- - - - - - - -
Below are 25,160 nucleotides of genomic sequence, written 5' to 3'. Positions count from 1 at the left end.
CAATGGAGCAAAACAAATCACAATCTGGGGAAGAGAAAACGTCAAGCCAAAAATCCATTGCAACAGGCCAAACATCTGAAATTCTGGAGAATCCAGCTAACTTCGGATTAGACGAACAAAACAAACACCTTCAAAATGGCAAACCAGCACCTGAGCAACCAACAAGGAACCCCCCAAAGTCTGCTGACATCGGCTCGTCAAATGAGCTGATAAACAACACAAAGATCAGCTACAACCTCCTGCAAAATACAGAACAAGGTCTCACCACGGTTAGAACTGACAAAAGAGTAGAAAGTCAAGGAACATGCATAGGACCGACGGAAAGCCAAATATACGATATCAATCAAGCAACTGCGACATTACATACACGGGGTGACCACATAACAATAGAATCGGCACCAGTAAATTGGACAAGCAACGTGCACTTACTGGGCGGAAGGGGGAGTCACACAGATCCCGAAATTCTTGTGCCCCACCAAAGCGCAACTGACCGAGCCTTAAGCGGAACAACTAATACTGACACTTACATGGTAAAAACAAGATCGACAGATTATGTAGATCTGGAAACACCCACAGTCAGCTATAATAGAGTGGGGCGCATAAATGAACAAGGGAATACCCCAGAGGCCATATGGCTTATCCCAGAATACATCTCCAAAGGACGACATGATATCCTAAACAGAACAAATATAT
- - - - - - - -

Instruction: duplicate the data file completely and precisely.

Below are 25,160 nucleotides of genomic sequence, written 5' to 3'. Positions count from 1 at the left end.
CAATGGAGCAAAACAAATCACAATCTGGGGAAGAGAAAACGTCAAGCCAAAAATCCATTGCAACAGGCCAAACATCTGAAATTCTGGAGAATCCAGCTAACTTCGGATTAGACGAACAAAACAAACACCTTCAAAATGGCAAACCAGCACCTGAGCAACCAACAAGGAACCCCCCAAAGTCTGCTGACATCGGCTCGTCAAATGAGCTGATAAACAACACAAAGATCAGCTACAACCTCCTGCAAAATACAGAACAAGGTCTCACCACGGTTAGAACTGACAAAAGAGTAGAAAGTCAAGGAACATGCATAGGACCGACGGAAAGCCAAATATACGATATCAATCAAGCAACTGCGACATTACATACACGGGGTGACCACATAACAATAGAATCGGCACCAGTAAATTGGACAAGCAACGTGCACTTACTGGGCGGAAGGGGGAGTCACACAGATCCCGAAATTCTTGTGCCCCACCAAAGCGCAACTGACCGAGCCTTAAGCGGAACAACTAATACTGACACTTACATGGTAAAAACAAGATCGACAGATTATGTAGATCTGGAAACACCCACAGTCAGCTATAATAGAGTGGGGCGCATAAATGAACAAGGGAATACCCCAGAGGCCATATGGCTTATCCCAGAATACATCTCCAAAGGACGACATGATATCCTAAACAGAACAAATATAT